Washington, DC


Image Credit: Library of Congress

I keep forgetting to post this bit of awesome from The White House Historical Association:

“It’s hard to imagine the White House at any address other than 1600 Pennsylvania Avenue NW–but at the turn of the twentieth century, Washington, D.C. socialite and activist Mary Foote Henderson proposed a new home for the president.

Mary Foote Henderson was the wife of Missouri Senator John B. Henderson. She proudly supported women’s suffrage and temperance and was a highly active hostess for upper-class Washingtonians. The couple was extraordinarily wealthy and built a massive Gilded Age mansion on 16th Street, sometimes called “Boundary Castle.” Meanwhile, Mrs. Henderson hoped that she and her husband would soon welcome a prestigious neighbor–the president!

Aware that the Executive Mansion was too small for the first family, Mrs. Henderson worked with architects Paul J. Pelz and Jules T. Crow to propose the construction of a large mansion for the chief executive atop Meridian Hill in 1898. The rendering seen today shows the palatial building proposal, which boasted a grand entrance, massive residence, and expansive grounds. It was approximately twenty blocks from the White House.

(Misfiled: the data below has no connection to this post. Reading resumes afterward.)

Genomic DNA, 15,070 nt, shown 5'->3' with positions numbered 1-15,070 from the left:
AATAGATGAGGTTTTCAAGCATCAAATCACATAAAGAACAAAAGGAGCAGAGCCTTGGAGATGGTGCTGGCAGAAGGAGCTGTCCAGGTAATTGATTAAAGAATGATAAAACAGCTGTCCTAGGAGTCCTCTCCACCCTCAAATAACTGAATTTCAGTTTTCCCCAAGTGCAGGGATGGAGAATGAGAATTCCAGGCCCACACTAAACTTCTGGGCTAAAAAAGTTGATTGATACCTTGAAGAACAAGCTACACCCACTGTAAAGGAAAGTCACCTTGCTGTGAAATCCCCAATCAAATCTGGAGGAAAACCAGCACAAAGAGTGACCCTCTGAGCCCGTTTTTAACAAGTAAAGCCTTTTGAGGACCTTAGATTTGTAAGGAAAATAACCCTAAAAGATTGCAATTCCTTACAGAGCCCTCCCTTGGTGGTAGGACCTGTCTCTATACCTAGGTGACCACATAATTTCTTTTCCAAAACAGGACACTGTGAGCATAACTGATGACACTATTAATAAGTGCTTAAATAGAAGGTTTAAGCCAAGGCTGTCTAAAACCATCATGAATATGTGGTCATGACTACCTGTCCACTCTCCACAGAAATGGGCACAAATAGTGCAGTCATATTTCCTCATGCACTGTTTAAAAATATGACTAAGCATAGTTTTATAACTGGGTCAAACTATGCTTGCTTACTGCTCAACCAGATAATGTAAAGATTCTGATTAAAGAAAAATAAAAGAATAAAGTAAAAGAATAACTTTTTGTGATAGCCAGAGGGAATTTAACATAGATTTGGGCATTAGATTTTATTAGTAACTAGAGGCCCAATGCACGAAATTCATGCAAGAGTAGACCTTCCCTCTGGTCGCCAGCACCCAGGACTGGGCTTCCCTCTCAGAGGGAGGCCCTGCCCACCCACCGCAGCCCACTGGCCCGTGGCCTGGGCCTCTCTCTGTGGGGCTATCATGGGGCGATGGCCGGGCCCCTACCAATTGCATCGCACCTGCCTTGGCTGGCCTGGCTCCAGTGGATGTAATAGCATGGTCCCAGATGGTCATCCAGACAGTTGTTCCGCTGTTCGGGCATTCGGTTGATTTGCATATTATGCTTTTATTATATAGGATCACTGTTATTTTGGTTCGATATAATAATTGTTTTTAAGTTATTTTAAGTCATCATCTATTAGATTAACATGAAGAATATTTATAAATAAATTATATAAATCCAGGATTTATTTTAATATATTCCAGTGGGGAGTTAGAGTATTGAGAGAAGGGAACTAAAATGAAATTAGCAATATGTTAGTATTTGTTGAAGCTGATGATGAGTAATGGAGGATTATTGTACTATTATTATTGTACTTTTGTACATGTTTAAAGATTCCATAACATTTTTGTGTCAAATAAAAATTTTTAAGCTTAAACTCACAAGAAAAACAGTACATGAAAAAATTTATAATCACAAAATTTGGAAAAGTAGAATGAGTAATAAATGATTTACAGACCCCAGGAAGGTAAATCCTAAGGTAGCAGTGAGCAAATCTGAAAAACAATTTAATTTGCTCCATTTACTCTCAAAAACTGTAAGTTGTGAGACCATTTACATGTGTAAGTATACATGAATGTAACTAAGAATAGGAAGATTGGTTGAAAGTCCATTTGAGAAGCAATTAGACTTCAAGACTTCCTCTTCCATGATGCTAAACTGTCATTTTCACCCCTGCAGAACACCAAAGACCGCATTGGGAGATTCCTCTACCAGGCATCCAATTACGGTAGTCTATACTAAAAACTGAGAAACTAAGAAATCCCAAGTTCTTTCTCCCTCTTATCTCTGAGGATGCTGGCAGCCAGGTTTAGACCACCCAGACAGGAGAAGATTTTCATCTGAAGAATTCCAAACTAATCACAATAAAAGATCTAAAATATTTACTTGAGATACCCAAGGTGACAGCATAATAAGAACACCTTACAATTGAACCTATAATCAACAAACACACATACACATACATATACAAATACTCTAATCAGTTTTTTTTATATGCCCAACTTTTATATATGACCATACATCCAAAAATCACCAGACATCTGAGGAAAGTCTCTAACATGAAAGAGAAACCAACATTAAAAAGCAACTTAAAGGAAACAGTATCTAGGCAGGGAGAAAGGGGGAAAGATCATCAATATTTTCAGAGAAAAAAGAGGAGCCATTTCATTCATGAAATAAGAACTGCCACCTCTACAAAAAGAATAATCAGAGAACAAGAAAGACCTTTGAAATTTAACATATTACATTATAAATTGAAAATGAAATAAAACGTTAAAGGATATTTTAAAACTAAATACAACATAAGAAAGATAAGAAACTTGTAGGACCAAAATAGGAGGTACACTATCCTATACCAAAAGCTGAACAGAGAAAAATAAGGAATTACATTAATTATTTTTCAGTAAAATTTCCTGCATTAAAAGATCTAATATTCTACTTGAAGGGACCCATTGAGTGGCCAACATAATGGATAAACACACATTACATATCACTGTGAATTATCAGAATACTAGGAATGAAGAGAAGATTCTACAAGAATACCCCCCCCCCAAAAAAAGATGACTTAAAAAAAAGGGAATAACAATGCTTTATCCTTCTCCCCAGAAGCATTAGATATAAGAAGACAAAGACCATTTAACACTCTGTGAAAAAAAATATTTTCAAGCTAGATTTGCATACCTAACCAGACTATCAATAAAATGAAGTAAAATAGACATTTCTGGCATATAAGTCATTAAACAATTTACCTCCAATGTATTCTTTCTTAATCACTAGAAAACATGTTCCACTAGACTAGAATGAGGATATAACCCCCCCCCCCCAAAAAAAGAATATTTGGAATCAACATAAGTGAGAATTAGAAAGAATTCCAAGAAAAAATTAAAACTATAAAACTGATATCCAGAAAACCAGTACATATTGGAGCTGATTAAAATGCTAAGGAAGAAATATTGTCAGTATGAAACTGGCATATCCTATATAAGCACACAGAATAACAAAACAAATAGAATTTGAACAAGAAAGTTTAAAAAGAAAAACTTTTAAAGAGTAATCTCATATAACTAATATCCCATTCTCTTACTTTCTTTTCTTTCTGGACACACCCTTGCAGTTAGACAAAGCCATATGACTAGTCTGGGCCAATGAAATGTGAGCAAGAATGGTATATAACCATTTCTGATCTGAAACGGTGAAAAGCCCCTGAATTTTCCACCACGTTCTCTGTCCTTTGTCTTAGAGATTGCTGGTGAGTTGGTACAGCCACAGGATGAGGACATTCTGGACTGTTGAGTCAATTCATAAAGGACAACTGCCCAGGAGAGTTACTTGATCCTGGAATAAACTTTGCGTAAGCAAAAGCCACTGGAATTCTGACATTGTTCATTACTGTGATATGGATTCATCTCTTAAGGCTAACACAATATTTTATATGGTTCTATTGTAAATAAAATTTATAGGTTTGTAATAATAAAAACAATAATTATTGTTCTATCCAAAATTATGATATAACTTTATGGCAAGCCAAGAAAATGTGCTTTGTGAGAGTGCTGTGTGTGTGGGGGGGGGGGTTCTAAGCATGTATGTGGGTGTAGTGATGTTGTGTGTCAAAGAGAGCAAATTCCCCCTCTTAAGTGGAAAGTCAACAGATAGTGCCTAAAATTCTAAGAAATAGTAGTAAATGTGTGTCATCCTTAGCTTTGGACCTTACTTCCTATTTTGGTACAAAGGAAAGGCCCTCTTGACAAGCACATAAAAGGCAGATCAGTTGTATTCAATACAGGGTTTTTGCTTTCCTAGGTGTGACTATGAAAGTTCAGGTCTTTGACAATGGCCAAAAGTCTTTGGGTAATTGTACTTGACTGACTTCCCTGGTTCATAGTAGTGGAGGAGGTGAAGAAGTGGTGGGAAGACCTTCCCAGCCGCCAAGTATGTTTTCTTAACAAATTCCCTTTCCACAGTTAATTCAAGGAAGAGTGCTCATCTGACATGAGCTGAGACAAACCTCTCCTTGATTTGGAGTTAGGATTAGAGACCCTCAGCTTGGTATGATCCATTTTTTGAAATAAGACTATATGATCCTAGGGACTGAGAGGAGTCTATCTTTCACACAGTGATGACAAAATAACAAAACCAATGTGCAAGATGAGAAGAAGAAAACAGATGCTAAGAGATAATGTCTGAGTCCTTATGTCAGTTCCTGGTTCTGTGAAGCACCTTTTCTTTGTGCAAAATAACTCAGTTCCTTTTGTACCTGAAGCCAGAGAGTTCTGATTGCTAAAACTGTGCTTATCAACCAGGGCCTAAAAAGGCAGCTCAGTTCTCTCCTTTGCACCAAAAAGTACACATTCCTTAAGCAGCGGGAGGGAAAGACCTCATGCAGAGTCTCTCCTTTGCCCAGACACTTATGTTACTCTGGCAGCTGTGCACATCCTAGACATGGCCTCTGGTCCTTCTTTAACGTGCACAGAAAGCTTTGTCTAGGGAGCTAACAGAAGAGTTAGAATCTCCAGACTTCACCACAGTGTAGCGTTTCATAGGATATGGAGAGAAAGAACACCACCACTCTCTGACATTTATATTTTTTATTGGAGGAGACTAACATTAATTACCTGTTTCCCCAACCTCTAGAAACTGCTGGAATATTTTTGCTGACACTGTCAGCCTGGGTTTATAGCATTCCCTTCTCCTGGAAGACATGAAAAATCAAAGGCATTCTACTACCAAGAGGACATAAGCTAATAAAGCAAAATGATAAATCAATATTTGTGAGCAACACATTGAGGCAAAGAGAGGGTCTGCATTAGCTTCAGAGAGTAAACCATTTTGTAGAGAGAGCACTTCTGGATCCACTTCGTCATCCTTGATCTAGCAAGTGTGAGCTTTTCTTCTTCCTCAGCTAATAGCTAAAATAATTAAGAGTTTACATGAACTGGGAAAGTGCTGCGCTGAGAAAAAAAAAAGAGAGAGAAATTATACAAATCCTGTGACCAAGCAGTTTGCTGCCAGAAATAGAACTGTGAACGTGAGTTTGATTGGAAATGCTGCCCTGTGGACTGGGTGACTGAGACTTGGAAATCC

In many ways, the design was fit for a king rather than a president, and never came to fruition. Rather than constructing a new palace on Meridian Hill, additional office space in the form of the West Wing was added to the White House during the administration of President Theodore Roosevelt. The area near “Boundary Castle” instead became Meridian Hill/Malcolm X Park.

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